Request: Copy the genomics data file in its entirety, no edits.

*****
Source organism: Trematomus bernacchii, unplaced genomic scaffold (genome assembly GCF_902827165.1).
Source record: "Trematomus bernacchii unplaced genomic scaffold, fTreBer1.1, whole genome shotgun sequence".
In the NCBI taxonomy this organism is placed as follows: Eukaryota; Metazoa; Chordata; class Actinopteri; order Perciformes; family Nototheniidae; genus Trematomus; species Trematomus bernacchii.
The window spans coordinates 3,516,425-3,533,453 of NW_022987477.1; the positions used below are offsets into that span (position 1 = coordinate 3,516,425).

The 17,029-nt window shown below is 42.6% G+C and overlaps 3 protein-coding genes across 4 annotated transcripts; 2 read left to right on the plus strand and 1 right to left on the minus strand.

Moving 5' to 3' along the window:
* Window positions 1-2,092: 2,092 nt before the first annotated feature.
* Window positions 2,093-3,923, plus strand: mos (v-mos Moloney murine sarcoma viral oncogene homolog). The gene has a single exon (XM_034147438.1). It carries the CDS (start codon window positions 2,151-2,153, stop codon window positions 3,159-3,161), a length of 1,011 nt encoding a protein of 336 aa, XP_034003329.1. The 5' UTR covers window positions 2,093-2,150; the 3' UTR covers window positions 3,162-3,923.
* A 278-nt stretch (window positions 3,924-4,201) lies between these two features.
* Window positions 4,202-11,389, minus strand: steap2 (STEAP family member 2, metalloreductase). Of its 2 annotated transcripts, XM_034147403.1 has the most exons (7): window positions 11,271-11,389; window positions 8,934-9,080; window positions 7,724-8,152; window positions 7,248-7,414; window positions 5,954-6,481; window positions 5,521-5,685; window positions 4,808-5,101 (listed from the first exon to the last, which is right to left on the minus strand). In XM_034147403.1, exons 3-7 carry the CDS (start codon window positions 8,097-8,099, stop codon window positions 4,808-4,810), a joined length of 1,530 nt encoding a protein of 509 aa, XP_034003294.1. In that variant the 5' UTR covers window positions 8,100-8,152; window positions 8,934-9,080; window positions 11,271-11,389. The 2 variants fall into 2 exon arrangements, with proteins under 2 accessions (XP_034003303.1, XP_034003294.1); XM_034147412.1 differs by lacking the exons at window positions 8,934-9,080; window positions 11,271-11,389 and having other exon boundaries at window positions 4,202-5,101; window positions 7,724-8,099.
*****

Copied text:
Source organism: Trematomus bernacchii, unplaced genomic scaffold (genome assembly GCF_902827165.1).
Source record: "Trematomus bernacchii unplaced genomic scaffold, fTreBer1.1, whole genome shotgun sequence".
In the NCBI taxonomy this organism is placed as follows: Eukaryota; Metazoa; Chordata; class Actinopteri; order Perciformes; family Nototheniidae; genus Trematomus; species Trematomus bernacchii.
The window spans coordinates 3,516,425-3,533,453 of NW_022987477.1; the positions used below are offsets into that span (position 1 = coordinate 3,516,425).

The 17,029-nt window shown below is 42.6% G+C and overlaps 3 protein-coding genes across 4 annotated transcripts; 2 read left to right on the plus strand and 1 right to left on the minus strand.

Moving 5' to 3' along the window:
* Window positions 1-2,092: 2,092 nt before the first annotated feature.
* Window positions 2,093-3,923, plus strand: mos (v-mos Moloney murine sarcoma viral oncogene homolog). The gene has a single exon (XM_034147438.1). It carries the CDS (start codon window positions 2,151-2,153, stop codon window positions 3,159-3,161), a length of 1,011 nt encoding a protein of 336 aa, XP_034003329.1. The 5' UTR covers window positions 2,093-2,150; the 3' UTR covers window positions 3,162-3,923.
* A 278-nt stretch (window positions 3,924-4,201) lies between these two features.
* Window positions 4,202-11,389, minus strand: steap2 (STEAP family member 2, metalloreductase). Of its 2 annotated transcripts, XM_034147403.1 has the most exons (7): window positions 11,271-11,389; window positions 8,934-9,080; window positions 7,724-8,152; window positions 7,248-7,414; window positions 5,954-6,481; window positions 5,521-5,685; window positions 4,808-5,101 (listed from the first exon to the last, which is right to left on the minus strand). In XM_034147403.1, exons 3-7 carry the CDS (start codon window positions 8,097-8,099, stop codon window positions 4,808-4,810), a joined length of 1,530 nt encoding a protein of 509 aa, XP_034003294.1. In that variant the 5' UTR covers window positions 8,100-8,152; window positions 8,934-9,080; window positions 11,271-11,389. The 2 variants fall into 2 exon arrangements, with proteins under 2 accessions (XP_034003303.1, XP_034003294.1); XM_034147412.1 differs by lacking the exons at window positions 8,934-9,080; window positions 11,271-11,389 and having other exon boundaries at window positions 4,202-5,101; window positions 7,724-8,099.